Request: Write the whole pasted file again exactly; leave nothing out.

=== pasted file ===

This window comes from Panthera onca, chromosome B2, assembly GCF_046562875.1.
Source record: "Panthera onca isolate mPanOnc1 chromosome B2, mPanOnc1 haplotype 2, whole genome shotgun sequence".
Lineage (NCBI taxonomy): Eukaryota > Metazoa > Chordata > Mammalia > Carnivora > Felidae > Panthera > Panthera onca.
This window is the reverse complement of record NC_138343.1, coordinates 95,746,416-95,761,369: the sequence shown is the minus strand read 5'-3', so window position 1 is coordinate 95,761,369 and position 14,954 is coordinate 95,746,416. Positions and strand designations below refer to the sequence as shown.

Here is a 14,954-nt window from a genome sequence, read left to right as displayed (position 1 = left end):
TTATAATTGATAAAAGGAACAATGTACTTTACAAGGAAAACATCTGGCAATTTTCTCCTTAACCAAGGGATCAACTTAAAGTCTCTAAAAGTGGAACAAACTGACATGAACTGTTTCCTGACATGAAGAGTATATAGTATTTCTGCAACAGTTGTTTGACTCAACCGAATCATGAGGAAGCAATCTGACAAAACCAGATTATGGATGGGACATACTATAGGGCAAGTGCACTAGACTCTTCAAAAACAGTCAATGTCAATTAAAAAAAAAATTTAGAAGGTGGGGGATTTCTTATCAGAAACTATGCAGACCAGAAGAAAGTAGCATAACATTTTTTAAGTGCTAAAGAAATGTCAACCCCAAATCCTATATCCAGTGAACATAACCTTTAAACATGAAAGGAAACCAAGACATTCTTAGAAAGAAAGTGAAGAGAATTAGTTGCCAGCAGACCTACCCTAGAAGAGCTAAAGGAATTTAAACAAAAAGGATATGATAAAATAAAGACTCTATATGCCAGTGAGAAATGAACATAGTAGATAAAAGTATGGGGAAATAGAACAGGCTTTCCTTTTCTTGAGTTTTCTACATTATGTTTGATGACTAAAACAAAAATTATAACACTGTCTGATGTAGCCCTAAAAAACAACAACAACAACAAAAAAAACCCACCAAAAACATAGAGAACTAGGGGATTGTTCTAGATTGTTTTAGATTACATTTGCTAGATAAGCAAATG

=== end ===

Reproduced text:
This window comes from Panthera onca, chromosome B2, assembly GCF_046562875.1.
Source record: "Panthera onca isolate mPanOnc1 chromosome B2, mPanOnc1 haplotype 2, whole genome shotgun sequence".
Lineage (NCBI taxonomy): Eukaryota > Metazoa > Chordata > Mammalia > Carnivora > Felidae > Panthera > Panthera onca.
This window is the reverse complement of record NC_138343.1, coordinates 95,746,416-95,761,369: the sequence shown is the minus strand read 5'-3', so window position 1 is coordinate 95,761,369 and position 14,954 is coordinate 95,746,416. Positions and strand designations below refer to the sequence as shown.

Here is a 14,954-nt window from a genome sequence, read left to right as displayed (position 1 = left end):
TTATAATTGATAAAAGGAACAATGTACTTTACAAGGAAAACATCTGGCAATTTTCTCCTTAACCAAGGGATCAACTTAAAGTCTCTAAAAGTGGAACAAACTGACATGAACTGTTTCCTGACATGAAGAGTATATAGTATTTCTGCAACAGTTGTTTGACTCAACCGAATCATGAGGAAGCAATCTGACAAAACCAGATTATGGATGGGACATACTATAGGGCAAGTGCACTAGACTCTTCAAAAACAGTCAATGTCAATTAAAAAAAAAATTTAGAAGGTGGGGGATTTCTTATCAGAAACTATGCAGACCAGAAGAAAGTAGCATAACATTTTTTAAGTGCTAAAGAAATGTCAACCCCAAATCCTATATCCAGTGAACATAACCTTTAAACATGAAAGGAAACCAAGACATTCTTAGAAAGAAAGTGAAGAGAATTAGTTGCCAGCAGACCTACCCTAGAAGAGCTAAAGGAATTTAAACAAAAAGGATATGATAAAATAAAGACTCTATATGCCAGTGAGAAATGAACATAGTAGATAAAAGTATGGGGAAATAGAACAGGCTTTCCTTTTCTTGAGTTTTCTACATTATGTTTGATGACTAAAACAAAAATTATAACACTGTCTGATGTAGCCCTAAAAAACAACAACAACAACAAAAAAAACCCACCAAAAACATAGAGAACTAGGGGATTGTTCTAGATTGTTTTAGATTACATTTGCTAGATAAGCAAATG